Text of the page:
Central Caribbean Marine Institute researchers in Little Cayman are exploring the role parrotfish and other reef vegetarians play in coral reef health. It’s part of a three-year Darwin-funded study.
Thee year-one findings of the study are to be revealed at an event Thursday (19 April) at the National Gallery.
“You want the conditions that promote healthy corals, and low seaweed cover is part of that. That’s why we are looking into the herbivores,” said CCMI Research Scientist Dr. Claire Dell.
Dr. Dell told Cayman 27 there’s much to learn from reef vegetarians like the popular parrotfish.
“The role that the herbivorous fish on the reefs play is critical to keep the hard corals healthy,” said Dr. Dell. “The project is to look into which are the most important herbivorous fish here on the reef.”
Schools of blue tang can be frequently seen cruising Cayman’s reefs in search of a feast. Dr. Dell said the collective appetite of these fish and other grazers helps keep algae in check, and gives coral a chance to thrive.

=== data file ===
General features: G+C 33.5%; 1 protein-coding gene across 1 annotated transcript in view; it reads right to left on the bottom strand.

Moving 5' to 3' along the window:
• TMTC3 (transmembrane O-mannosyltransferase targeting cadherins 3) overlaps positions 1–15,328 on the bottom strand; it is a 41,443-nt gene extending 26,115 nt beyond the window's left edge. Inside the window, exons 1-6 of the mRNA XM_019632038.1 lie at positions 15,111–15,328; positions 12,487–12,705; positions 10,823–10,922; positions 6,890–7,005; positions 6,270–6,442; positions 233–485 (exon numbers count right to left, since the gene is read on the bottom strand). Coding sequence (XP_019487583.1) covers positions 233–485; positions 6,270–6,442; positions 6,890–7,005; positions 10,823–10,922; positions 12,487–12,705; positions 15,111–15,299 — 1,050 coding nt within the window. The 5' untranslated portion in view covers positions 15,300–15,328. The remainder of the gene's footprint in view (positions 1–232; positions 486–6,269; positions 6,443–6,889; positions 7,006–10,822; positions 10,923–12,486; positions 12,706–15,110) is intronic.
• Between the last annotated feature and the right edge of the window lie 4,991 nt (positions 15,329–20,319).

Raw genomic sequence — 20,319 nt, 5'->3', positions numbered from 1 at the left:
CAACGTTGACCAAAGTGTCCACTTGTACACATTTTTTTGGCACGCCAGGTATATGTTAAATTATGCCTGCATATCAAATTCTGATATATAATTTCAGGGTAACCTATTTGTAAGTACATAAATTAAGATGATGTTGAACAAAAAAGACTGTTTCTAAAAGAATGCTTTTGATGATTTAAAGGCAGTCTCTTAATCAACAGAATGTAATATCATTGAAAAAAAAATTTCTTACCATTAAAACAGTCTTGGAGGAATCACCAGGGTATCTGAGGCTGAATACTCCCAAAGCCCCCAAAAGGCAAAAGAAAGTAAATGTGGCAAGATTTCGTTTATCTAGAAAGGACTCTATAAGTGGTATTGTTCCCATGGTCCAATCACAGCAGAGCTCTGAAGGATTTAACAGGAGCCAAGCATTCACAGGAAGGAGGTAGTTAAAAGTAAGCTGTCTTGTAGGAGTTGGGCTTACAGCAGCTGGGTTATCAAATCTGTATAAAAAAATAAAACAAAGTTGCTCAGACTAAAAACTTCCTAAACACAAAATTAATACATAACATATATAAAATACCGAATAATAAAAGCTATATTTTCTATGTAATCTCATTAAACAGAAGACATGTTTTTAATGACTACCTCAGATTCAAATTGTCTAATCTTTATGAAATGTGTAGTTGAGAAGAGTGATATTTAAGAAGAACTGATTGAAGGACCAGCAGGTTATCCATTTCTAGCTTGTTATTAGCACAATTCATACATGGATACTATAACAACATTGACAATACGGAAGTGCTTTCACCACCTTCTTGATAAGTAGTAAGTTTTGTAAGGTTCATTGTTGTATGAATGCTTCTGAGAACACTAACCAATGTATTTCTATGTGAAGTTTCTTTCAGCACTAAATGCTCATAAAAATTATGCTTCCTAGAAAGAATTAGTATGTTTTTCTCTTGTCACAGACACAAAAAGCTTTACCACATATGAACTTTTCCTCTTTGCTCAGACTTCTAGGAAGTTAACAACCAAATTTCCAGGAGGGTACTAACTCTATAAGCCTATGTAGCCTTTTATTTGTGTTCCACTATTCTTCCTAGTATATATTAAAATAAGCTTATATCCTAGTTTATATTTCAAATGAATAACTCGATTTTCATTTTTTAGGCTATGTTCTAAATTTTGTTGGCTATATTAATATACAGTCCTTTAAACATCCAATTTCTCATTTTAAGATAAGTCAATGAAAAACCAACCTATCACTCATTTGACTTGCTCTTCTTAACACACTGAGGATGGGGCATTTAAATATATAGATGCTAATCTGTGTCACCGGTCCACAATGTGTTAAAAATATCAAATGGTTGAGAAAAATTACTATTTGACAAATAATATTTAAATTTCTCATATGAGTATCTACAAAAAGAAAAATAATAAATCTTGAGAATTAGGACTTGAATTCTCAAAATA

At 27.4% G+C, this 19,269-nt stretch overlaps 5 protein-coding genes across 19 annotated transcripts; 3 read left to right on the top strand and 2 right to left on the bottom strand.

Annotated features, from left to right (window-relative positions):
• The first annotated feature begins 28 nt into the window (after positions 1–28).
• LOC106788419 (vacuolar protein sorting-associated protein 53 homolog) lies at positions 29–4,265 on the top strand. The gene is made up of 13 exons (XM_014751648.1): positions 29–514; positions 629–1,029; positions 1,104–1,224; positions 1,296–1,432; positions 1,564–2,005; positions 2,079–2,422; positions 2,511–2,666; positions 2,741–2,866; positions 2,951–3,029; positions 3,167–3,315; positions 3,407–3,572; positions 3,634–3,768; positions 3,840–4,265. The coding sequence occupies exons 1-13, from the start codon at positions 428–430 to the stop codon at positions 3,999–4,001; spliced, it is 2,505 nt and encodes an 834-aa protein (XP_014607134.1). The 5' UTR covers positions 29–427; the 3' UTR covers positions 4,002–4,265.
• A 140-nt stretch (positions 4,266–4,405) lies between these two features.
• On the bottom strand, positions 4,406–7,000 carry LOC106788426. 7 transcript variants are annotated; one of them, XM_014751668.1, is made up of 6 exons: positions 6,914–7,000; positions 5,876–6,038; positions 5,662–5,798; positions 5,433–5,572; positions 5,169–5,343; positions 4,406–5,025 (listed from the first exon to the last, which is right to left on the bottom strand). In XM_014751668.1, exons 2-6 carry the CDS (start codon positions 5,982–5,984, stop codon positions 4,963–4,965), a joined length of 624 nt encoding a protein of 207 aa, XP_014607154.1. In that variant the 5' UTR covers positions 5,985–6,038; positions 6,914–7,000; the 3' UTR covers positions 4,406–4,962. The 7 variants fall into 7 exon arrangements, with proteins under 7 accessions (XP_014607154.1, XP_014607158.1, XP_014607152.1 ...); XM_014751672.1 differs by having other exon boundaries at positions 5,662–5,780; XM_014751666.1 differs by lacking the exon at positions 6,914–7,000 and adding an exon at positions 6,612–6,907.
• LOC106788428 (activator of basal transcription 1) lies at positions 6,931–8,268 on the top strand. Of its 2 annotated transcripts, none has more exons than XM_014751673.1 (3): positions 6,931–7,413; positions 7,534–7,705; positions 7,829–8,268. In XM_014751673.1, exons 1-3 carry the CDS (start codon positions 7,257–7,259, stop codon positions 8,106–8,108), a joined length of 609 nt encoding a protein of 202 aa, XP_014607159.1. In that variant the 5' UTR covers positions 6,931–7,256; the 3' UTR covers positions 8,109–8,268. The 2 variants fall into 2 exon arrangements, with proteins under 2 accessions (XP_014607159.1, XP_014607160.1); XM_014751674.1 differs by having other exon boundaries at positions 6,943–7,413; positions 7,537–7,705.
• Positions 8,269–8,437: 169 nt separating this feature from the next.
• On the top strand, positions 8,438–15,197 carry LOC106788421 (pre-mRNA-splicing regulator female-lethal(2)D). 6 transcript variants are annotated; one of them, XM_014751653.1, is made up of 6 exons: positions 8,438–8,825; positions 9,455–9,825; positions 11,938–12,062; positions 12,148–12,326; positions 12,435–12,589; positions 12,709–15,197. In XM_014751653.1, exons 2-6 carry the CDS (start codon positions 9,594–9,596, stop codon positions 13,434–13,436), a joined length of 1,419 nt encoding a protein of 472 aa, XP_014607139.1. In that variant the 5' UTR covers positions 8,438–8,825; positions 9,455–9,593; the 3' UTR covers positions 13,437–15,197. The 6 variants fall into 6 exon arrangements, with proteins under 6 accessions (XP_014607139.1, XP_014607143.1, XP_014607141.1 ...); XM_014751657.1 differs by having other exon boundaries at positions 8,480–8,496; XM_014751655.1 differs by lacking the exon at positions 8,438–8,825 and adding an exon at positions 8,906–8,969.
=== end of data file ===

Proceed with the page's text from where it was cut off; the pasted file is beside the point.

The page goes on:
“Various species of seaweed have been shown to have a hugely detrimental impact to the corals. They reduce their growth, increase the prevalence of disease, reduce their reproductive output, and can kill corals as well,” said Dr. Dell.
Another herbivorous species Dr. Dell said is emerging as a key player in controlling algae on coral reefs is the Bermuda chub. It’s another fish commonly found in Cayman’s waters.
“Identifying these important herbivores and then trying to find out more about them, especially if we don’t know their numbers, how far they move, what the population structure is. You need that sort of information to be able to take care of the population,” Dr. Dell said of where her scientific mind is likely to go next in the reef vegetarian study.
She said the year-one findings are an ideal jumping off point as her research moves into its next phase.
“That is what we will be looking at in the future, and yeah, there’s a number of questions that have been quite interesting that arisen as we have learned,” said Dr. Dell.
Dr. Dell’s Reef Vegetarians presentation is part of CCMI’s zero impact initiative, marking 2018 as International Year of the Reef.
The event takes place Thursday 19 April at the National Gallery, and it’s free to the public.